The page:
I’m not so old to have any first hand knowledge of bootleggers and gangsters in America. My parents aren’t even that old. But my teenaged daughter, well, that’s a different story.
For several months now, she’s been a part of a world of prohibition and prostitution, murder and mayhem. A typical high school experience? Why, yes. The culmination? This weekend’s production of CHICAGO, THE MUSICAL
It was an amazing show with a cast of talented singers, dancers and actors, but it was the cast party that motivated me to write this post. Parents of cast and crew were invited to join their children to celebrate this evening, after the final show. While the kids gathered in one part of the house, the parents mingled in another.
My husband and I were standing with another couple, whom we know but only as acquaintances. As we chatted, we covered all the basic questions: do you have other kids? where do you live? where did you grow up? I don’t know about you, but when I ask these questions in a social setting, I’m interested in hearing the answers but I don’t expect to learn anything too exciting. Two kids, live in Massachusetts, grew up outside Baltimore. That’s MY fascinating story.
But we lucked out tonight. The man beside me not only grew up in Chicago but came from a family of serious bootleggers. He talked about how they brought the liquor down from Canada and how the longest street in Chicago bears his family’s name (hope I got that right. I admit to having a glass or two of wine by the time he told this story.)
As I let my thoughts drift away from the conversation at hand and I found myself lost in my imaginings of the life of this man’s relatives, dramatized by my mind’s ability to take all that I’ve heard from others or seen on stage and screen or read in books or school and mix them all up and elevate them to the level of high melodrama, I heard something that brought me back to reality: my husband’s voice.
The surprise wasn’t that my husband was speaking; he’s a pretty conversational guy. The surprise was that he was telling these people a story about his grandfather that I had never heard. I obviously don’t know everything that he has ever heard or seen or done, but after almost 30 years together (we were 18 on our first date), I figured I was privy to most of the juicy stuff.
He spoke of his grandfather who grew up in the American South. My husband has always been into cars, so when he was still a teen, his grandfather thought he’d be interested to know about how bootleggers in the South found that by changing the suspension on their cars, they were able to put a whole lot of liquor in their trunks without causing the cars to drag down in the back, which would have made it obvious to the police that something, most likely contraband booze, was being smuggled over state lines to be distributed illegally. He also told of how they had a way of setting up a valve that bypassed the muffler, allowing the car to move faster, which they could activate if they found themselves being chased by the authorities.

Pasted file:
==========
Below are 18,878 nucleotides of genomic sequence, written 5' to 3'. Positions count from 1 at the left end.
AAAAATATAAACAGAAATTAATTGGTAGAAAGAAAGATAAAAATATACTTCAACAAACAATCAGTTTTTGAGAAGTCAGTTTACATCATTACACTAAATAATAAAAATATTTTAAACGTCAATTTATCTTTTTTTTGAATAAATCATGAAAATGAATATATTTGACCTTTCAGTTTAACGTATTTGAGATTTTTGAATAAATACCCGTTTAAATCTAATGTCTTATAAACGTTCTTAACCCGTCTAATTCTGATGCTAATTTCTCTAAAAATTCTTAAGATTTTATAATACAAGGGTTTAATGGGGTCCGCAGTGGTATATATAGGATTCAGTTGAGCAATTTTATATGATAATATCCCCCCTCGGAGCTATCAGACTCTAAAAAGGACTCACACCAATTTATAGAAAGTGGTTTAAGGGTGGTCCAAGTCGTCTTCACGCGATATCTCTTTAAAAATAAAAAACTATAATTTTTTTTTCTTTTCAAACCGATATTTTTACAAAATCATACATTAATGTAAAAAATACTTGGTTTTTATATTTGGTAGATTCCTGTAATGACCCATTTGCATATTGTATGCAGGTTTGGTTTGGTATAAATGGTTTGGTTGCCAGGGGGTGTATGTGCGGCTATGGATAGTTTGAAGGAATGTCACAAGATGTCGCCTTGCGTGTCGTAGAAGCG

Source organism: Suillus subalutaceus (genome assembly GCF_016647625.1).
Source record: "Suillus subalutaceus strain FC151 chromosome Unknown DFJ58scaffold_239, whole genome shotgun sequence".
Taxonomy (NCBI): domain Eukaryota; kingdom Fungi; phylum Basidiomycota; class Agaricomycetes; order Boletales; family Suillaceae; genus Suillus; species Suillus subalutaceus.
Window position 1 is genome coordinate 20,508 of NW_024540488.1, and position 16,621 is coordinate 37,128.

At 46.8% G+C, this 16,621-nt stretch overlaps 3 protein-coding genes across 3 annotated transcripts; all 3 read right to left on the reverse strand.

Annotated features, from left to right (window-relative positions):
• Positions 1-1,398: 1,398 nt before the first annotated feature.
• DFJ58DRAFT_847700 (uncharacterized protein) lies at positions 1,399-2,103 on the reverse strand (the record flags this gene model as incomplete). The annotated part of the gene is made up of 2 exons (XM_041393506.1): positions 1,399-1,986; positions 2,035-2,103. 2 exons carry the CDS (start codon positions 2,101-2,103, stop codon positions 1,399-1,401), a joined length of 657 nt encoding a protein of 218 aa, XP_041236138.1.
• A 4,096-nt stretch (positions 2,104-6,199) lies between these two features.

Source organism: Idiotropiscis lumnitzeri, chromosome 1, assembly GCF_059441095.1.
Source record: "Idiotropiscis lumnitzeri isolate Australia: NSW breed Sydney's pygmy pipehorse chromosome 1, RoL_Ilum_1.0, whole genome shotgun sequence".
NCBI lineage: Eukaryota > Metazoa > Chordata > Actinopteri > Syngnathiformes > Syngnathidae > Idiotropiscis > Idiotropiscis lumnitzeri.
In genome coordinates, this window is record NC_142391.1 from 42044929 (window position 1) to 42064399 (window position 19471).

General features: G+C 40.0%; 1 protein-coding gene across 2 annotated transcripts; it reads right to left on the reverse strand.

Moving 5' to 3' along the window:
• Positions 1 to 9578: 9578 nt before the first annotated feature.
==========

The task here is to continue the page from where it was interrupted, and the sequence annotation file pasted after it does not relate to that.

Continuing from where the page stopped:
In the case of the altered suspension, once the booze was delivered, the cars returned home, tail ends raised high because there was no longer anything in the trunk to hold it down. And those cars with the bypass valve open made a loud engine noise.
Hmmm. Jacked-up tail ends and engine noise that can make you go deaf. Does that make you think of anything?
From what I gather from what my husband remembers from his long dead grandfather’s stories, the bootlegger’s car was the inspiration for the hot-rod cars of past and present day. There is an element of danger driving a car that could have been used to smuggle contraband liquor during Prohibition. Who better to have others compare to you than those crazy bastards who dared to break the law in a huge way to stockpile a load of extra cash?
As a teenager, I was never interested in those guys who showed off, driving around in noisy cars with their back ends jacked up in the air. At least, I pretended not to be interested. Like most men often can’t help but turn and watch a long-legged, long-haired blond woman swish by, I can’t help but turn and stare when a man revs his car engine and zooms away, car tail up in the air.
Before, I thought it was the volume of the noise that made me look, but now I wonder if some deep-seated cultural memory boils up at the vroom-vroom sound and a small part of me that I’m not even sure I know very well is seduced by the animal magnetism of the he-man who spends his days putting himself at risk of peril.
Or maybe it’s just that it’s too loud. And all that jazz.
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